Watchdog finds ad misleadingly implied device could function in chlorinated water
An ad for an HTC mobile phone featuring the champion diver Tom Daley has been banned for implying that the device can be used in swimming pools.
A Facebook post for HTC U11 seen on 7 December showed Daley using the phone to take selfies while diving from a board and landing in a pool, with the phone in his hand submerged in the water.
A complainant who noted that the instructions for the phone stated it was water-resistant in fresh water challenged whether the ad misleadingly implied the product would work in a pool with chlorinated water.
HTC Europe said the phone could work in different liquid environments for various periods of time, but there were too many variations of water temperature and chemical composition to “provide a statement” that the U11 could be used in most standard swimming pools.
It said that by landing feet-first, Daley was able to keep the U11 within the one metre depth required to remain within the phone’s capabilities.
The Advertising Standards Authority (ASA) noted that the product instructions stated that the U11 was water-resistant in fresh water and should not come into contact with swimming pools, and that the phone was water-resistant to a depth of one metre.
The ASA said: “While we acknowledged that a professional Olympic athlete such as Tom Daley would be able to dive from a 10-metre high diving board and keep within the one-metre distance required, we considered it unlikely that a consumer attempting something similar would be able to avoid being submerged to a depth which did not exceed, even briefly, that measurement.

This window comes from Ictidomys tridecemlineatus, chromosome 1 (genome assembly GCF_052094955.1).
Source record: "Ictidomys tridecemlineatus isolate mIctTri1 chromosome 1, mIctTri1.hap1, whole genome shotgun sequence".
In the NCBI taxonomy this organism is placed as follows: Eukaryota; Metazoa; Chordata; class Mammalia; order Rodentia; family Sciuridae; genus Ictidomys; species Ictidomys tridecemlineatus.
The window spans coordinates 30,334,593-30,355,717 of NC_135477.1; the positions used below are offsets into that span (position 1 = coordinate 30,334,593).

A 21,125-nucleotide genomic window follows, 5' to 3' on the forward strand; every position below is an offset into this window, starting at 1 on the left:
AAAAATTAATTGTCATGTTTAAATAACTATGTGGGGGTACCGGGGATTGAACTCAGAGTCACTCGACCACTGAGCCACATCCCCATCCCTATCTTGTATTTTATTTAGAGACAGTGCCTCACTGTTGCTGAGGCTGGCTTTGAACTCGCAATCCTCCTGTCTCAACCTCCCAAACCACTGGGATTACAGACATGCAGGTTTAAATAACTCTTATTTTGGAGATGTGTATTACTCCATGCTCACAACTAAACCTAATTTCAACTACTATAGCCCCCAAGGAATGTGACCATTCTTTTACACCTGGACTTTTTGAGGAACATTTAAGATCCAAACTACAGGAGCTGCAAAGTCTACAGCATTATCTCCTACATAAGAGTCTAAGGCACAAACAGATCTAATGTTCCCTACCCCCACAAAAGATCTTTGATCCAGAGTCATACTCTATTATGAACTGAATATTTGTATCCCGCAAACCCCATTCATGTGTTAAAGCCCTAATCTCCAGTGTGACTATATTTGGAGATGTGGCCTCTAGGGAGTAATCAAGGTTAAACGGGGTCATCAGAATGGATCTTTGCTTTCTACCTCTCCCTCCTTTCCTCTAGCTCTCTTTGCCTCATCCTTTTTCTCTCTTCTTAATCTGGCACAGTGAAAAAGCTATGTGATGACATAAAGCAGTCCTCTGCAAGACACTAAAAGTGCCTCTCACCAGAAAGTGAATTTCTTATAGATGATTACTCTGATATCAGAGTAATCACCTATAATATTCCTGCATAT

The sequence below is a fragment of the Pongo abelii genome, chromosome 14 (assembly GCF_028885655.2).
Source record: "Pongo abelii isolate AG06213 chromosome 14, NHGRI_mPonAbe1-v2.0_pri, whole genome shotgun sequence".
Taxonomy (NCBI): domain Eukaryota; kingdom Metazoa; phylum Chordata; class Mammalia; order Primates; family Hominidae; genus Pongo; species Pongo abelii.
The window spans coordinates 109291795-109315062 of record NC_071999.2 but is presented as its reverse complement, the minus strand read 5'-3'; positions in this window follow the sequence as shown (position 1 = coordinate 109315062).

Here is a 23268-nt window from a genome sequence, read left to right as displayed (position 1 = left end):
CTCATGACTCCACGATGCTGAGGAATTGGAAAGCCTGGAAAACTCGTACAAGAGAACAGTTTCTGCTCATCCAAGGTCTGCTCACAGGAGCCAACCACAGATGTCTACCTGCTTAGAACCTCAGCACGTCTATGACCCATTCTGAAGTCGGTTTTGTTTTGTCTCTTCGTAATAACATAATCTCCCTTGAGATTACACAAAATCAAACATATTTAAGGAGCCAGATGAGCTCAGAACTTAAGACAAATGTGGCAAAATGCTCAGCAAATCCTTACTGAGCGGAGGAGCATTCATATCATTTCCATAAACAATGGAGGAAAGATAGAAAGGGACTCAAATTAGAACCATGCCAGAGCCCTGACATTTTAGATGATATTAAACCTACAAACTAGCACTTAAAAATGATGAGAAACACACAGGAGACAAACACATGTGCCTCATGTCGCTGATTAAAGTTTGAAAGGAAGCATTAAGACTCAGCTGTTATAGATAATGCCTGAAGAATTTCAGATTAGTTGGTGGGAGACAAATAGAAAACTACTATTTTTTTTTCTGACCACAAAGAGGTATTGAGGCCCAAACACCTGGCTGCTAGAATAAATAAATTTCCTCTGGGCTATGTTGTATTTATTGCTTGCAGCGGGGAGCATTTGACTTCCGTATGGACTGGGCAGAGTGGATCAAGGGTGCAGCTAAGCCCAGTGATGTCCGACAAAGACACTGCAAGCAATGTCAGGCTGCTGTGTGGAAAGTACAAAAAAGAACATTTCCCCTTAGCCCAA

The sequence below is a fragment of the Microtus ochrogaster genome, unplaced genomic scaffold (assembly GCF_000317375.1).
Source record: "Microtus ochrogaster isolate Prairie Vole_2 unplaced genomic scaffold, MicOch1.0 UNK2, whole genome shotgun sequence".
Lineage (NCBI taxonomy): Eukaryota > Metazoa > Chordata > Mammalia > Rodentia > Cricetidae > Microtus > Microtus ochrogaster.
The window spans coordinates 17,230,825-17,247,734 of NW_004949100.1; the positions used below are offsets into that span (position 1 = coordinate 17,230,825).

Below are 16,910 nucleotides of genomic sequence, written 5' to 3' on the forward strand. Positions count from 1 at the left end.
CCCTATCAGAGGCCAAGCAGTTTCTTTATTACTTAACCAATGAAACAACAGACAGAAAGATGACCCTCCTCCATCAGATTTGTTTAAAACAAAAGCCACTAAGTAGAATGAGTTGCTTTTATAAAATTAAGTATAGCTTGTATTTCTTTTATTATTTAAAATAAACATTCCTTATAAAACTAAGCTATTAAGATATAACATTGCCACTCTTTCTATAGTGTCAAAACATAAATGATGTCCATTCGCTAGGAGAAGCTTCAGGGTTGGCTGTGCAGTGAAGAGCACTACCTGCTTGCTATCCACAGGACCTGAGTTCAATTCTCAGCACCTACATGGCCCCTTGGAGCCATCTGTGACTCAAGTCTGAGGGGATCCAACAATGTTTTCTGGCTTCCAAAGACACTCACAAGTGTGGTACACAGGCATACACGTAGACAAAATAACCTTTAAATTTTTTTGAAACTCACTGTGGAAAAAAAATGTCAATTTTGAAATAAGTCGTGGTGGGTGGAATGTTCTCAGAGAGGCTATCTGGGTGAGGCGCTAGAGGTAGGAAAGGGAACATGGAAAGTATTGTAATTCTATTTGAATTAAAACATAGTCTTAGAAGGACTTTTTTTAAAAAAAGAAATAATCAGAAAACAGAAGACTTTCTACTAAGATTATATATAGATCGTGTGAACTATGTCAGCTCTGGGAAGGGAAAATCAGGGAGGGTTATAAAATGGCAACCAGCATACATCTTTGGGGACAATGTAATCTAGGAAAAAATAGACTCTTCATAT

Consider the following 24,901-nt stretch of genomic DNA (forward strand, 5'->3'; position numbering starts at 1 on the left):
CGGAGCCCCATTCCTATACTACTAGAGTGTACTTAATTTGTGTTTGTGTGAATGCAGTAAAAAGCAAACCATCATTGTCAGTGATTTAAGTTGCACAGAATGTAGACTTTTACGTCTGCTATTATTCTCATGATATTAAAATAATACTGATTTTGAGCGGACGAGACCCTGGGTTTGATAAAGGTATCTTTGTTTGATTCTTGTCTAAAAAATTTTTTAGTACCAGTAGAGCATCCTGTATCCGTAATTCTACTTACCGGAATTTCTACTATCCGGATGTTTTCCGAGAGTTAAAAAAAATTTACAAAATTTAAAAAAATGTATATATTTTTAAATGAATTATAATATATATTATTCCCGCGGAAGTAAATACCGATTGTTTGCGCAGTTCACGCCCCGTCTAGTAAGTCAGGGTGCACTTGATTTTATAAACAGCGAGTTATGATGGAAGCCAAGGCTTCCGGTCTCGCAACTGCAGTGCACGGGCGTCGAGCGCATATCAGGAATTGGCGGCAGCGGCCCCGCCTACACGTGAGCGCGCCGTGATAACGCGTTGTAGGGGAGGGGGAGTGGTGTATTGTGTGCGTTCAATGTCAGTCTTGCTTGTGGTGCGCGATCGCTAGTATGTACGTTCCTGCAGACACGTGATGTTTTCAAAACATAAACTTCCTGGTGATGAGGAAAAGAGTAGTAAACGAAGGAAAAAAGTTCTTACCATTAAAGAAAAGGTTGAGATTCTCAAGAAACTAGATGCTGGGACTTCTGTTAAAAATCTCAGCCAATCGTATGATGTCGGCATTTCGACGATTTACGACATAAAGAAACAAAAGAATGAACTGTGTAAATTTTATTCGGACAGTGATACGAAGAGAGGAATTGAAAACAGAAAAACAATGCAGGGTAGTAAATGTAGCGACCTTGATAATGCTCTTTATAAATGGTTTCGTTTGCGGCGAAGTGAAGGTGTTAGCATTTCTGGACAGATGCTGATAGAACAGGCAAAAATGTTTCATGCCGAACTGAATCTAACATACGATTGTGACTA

“Because consumers were likely to understand that the product could deliberately be submerged in a swimming pool and that no precautions were required to be taken after it had been immersed to preserve the product’s performance, and because that was not the case, we concluded that the ad exaggerated the capability of the product and was misleading.”
In January the ASA banned the dating website eHarmony from claiming it had a “scientifically proven matching system”. Upholding a complaint about a billboard ad on London Underground, the watchdog said the claim was misleading because eHarmony could not prove its service provided a greater chance of finding lasting love.
The offending advertisement, which was seen by the complainant in July last year, said: “Step aside, fate. It’s time science had a go at love.” The ASA said the words suggested scientific studies had demonstrated that the website offered users a significantly greater chance of finding lasting love than if they did not use the service.